“It’s a bit of a vicious circle,” he said. “Europe is pursuing a policy that is self-evidently failing.”

The euro zone jobless rate rose to 12.0 percent in the first two months of the year, the latest in a series of record highs tracing to late 2011, Eurostat, the statistical agency of the European Union, reported Tuesday.

The agency revised upward the January jobless rate for the euro zone from the previously reported 11.9 percent, itself a record. For the overall European Union, Eurostat said the February jobless rate rose to 10.9 percent from 10.8 percent in January, with more than 26 million people without work across the 27-nation bloc.

Both the jobless rates and the number of unemployed are the highest Eurostat has recorded in data that reach back to 1995, before the creation of the euro.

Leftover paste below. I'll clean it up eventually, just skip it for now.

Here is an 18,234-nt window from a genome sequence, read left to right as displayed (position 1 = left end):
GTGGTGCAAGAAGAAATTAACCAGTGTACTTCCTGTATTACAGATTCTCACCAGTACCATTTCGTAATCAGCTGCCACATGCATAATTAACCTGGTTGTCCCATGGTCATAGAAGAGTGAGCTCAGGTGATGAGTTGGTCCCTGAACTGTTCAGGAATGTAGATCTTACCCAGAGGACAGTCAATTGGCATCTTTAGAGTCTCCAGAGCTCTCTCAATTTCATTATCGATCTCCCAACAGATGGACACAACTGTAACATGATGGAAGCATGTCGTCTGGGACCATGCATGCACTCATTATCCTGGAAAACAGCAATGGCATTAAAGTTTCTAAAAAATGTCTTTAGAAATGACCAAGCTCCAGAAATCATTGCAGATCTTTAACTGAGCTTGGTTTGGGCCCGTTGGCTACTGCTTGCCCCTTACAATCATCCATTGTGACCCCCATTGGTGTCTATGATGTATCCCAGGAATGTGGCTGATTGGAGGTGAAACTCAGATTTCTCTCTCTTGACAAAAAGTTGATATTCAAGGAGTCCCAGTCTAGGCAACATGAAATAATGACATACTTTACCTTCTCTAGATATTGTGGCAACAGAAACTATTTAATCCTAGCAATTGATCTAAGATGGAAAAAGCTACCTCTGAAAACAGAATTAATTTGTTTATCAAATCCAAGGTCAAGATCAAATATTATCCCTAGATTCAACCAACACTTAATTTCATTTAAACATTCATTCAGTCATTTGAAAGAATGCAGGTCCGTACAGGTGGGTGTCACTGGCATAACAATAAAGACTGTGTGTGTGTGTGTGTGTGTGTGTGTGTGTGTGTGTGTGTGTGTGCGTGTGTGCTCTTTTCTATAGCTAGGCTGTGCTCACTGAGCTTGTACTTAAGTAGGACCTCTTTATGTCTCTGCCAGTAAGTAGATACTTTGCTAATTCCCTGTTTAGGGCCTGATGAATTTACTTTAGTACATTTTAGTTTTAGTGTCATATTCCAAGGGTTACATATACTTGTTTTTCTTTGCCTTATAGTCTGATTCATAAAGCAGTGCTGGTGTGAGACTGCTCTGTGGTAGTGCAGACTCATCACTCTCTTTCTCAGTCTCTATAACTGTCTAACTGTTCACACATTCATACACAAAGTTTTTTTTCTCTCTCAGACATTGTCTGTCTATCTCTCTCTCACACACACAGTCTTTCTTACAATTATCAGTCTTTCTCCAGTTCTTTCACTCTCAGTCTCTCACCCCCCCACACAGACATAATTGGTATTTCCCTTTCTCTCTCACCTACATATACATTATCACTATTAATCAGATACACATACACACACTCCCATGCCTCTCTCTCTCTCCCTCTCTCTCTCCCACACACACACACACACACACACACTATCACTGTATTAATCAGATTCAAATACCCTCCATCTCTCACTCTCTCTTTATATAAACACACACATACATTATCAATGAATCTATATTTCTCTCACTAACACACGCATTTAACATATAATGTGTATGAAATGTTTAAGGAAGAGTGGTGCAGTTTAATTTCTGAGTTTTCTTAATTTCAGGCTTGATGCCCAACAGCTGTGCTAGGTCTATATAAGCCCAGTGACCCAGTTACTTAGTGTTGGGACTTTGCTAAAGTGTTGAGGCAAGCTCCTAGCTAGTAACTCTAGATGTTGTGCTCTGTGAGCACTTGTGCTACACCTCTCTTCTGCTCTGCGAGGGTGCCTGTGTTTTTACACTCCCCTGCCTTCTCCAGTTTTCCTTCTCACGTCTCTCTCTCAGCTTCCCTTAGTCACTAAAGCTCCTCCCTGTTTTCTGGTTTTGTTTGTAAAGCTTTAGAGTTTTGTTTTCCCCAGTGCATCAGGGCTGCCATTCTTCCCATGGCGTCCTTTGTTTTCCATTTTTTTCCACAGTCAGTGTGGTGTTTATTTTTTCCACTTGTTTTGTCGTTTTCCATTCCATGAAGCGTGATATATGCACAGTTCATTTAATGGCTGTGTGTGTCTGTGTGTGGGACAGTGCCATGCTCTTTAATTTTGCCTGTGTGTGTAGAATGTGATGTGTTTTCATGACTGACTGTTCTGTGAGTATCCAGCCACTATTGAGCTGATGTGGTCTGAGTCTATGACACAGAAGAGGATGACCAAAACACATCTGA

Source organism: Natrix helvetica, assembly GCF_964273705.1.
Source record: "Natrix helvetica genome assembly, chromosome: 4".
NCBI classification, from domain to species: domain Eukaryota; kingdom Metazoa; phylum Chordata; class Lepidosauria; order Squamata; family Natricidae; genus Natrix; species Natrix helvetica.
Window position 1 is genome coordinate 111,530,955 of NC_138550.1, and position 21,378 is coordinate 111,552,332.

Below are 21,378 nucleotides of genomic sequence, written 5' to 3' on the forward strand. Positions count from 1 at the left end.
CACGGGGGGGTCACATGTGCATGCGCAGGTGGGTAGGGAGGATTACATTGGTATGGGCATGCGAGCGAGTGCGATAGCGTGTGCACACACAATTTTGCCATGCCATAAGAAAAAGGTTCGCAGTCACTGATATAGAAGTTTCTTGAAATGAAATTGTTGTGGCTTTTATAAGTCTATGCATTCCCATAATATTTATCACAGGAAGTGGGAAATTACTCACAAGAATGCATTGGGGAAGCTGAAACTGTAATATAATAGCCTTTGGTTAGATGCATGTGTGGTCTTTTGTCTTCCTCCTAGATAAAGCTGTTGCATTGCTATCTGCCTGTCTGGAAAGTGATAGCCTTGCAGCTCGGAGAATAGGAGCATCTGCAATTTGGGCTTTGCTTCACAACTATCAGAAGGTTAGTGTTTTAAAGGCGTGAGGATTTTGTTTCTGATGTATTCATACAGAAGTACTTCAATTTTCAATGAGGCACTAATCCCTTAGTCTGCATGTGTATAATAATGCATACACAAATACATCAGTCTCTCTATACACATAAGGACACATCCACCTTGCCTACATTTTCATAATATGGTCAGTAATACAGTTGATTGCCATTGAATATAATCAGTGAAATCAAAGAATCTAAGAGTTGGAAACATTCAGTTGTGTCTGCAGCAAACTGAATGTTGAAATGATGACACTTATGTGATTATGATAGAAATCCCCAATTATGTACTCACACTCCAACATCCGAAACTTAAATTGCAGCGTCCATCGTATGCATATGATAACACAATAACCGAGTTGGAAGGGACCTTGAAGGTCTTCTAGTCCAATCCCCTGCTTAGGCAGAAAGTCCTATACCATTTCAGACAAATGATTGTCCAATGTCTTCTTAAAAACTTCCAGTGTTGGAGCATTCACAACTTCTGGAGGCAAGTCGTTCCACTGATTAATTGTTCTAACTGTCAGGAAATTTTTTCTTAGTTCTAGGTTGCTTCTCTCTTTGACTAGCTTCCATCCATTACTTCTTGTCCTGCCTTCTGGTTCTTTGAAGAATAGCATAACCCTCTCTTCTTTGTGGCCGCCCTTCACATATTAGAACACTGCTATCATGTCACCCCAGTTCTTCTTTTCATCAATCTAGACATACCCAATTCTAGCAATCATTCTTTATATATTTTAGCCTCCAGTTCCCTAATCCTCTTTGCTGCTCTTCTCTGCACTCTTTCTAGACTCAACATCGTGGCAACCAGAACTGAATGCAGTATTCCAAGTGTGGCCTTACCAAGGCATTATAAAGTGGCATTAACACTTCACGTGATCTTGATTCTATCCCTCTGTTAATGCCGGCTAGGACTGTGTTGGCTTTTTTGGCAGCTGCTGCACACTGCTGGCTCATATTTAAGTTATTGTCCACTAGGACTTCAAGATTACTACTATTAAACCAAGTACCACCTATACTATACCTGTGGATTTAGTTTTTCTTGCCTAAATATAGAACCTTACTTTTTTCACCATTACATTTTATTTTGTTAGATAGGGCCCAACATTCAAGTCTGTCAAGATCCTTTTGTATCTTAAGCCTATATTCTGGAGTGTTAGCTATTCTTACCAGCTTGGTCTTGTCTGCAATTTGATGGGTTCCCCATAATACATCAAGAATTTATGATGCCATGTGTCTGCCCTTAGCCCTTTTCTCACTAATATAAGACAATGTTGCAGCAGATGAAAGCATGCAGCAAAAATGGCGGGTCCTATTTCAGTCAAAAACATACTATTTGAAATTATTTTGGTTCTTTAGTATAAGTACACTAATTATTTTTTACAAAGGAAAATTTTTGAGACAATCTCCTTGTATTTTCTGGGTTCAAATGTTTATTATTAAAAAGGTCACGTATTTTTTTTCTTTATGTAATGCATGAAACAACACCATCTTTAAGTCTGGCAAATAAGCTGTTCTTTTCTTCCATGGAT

Europe’s rising unemployment is in increasingly stark contrast to the jobs recovery in the United States, where unemployment in February declined to 7.7 percent, the lowest level since late 2008. The consensus among economists surveyed by Reuters is for the U.S. economy to show a gain of 200,000 jobs in March, after a gain of 236,000 in February. The labor data will be released Friday.

With most European economies either contracting or barely growing, any hiring that is being done by Europe’s companies tends to be taking place elsewhere. Volkswagen, aspiring to become the world’s largest automaker within a few years, is planning to hire 50,000 workers by 2018, raising its total work force to 600,000 employees, according to Bernd Osterloh, the chairman of the German carmaker’s workers council.